Fisheries and shooting estates have been urged to be “extra wary” amid reports of increased poaching and attacks on shoots during the lockdown.
The Scottish Gamekeepers Association (SGA) warning follows what members believe was a deliberate attack on a woodland pheasant shoot, causing more than £30,000 worth of damage.
SGA member Bryan Carman said the Bellefield shoot, his shooting syndicate operation based in Warrington, Cheshire, has been burned down.
Power generators, chainsaws, pheasant feeders and other tools were destroyed in the woodland blaze on Wednesday April 15, along with four wooden cabins.
Mr Carman said: “We are a bunch of working blokes who have put years of our lives into building up the shoot from scratch. Now all that is left is ashes.
“It might not seem a lot to some folk but to us the shoot was a little sanctuary.
“They’ve taken advantage of the fact that people are not on the ground because of the lockdown.
“It wasn’t theft, either, they’ve just set fire to everything then left.”
He added: “I contacted the SGA – as we are members – to warn others that people might take advantage during this time.
“We wouldn’t want the same thing happening to others. We are all absolutely devastated.”
Elsewhere, Kinross Trout Fishery near Balado, Perth and Kinross, reported a spike in poaching since closure under the lockdown rules and is using CCTV cameras to monitor the property remotely.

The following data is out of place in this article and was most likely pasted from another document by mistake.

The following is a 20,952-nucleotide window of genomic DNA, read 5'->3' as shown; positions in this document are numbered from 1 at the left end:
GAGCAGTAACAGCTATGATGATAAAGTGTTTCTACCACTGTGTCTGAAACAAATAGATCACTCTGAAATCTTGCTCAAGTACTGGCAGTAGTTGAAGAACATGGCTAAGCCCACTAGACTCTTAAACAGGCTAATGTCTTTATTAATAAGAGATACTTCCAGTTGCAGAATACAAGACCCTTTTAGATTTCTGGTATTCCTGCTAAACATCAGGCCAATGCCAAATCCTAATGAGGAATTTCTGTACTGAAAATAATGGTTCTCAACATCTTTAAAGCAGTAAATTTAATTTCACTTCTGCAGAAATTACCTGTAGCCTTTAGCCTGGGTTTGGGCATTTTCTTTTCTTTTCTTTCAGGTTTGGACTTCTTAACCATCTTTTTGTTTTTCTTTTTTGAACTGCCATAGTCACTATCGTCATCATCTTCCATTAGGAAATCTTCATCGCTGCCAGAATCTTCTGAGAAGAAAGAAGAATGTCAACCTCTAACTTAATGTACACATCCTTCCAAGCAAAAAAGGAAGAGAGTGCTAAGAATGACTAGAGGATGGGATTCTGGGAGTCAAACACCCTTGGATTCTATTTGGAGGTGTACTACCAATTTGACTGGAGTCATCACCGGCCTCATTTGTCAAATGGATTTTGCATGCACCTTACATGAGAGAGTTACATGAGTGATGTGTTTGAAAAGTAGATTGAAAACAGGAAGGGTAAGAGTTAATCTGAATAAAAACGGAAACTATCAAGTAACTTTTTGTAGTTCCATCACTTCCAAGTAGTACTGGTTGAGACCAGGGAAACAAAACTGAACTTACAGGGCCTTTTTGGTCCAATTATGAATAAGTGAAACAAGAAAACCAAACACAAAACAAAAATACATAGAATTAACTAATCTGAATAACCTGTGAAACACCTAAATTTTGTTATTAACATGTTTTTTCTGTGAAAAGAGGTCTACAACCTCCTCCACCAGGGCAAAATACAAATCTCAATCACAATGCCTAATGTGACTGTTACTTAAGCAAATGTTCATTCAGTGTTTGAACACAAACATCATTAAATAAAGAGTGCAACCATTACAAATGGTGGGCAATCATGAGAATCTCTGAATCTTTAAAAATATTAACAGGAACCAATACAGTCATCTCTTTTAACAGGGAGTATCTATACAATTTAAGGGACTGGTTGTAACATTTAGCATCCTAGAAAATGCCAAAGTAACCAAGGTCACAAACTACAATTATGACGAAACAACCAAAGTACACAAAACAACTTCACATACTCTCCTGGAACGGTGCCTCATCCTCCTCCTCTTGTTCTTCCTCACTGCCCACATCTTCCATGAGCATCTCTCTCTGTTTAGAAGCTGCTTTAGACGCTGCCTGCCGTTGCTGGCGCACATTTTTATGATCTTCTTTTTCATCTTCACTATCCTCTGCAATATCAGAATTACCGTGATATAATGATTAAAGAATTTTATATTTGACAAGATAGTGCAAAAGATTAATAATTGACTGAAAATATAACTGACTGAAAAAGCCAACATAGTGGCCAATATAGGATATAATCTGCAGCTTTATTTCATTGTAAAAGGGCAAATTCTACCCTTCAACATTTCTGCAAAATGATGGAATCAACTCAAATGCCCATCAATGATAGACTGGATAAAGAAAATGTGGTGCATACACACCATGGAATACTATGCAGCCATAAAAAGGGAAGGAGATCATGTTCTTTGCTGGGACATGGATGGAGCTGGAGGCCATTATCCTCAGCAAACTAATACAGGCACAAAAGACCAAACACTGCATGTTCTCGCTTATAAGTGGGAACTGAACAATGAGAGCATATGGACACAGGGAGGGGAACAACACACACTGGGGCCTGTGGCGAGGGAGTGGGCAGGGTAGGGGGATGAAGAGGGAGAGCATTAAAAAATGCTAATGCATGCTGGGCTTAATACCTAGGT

Earlier this month, police in the Scottish Borders said two men, aged 38 and 32, were arrested and reported to the procurator fiscal in connection with allegations of illegal fishing.
Wildlife officer Constable Steven Irvine said the force believes poachers may be “taking advantage of our rivers being quieter than normal due to the current restrictions on travel and the limited amount of time people should be spending outdoors to help ease the pressure on the NHS and save lives”.
He stressed fishing is “not an essential reason for people to be leaving their homes”.
Mr Irvine also warned people walking as part of their daily exercise not to tamper with cage traps on hillsides.
SGA chairman Alex Hogg said a high seat – equipment used to give a vantage point for shoots – was vandalised on Portmore Estate in the Borders where he works as the number of people accessing estate ground has quadrupled.
He said there is a fear anti-field sports campaigners and poachers will be emboldened by lockdown, with fewer people monitoring the ground.
Mr Hogg said: “Sporting estates were already living with legal traps and property being vandalised by people opposed to shooting.
“What happened to our members in Warrington last week has been absolutely soul-destroying for them.
“There’s enough to be worrying about just now without things like this but everyone should be extra wary during lockdown.”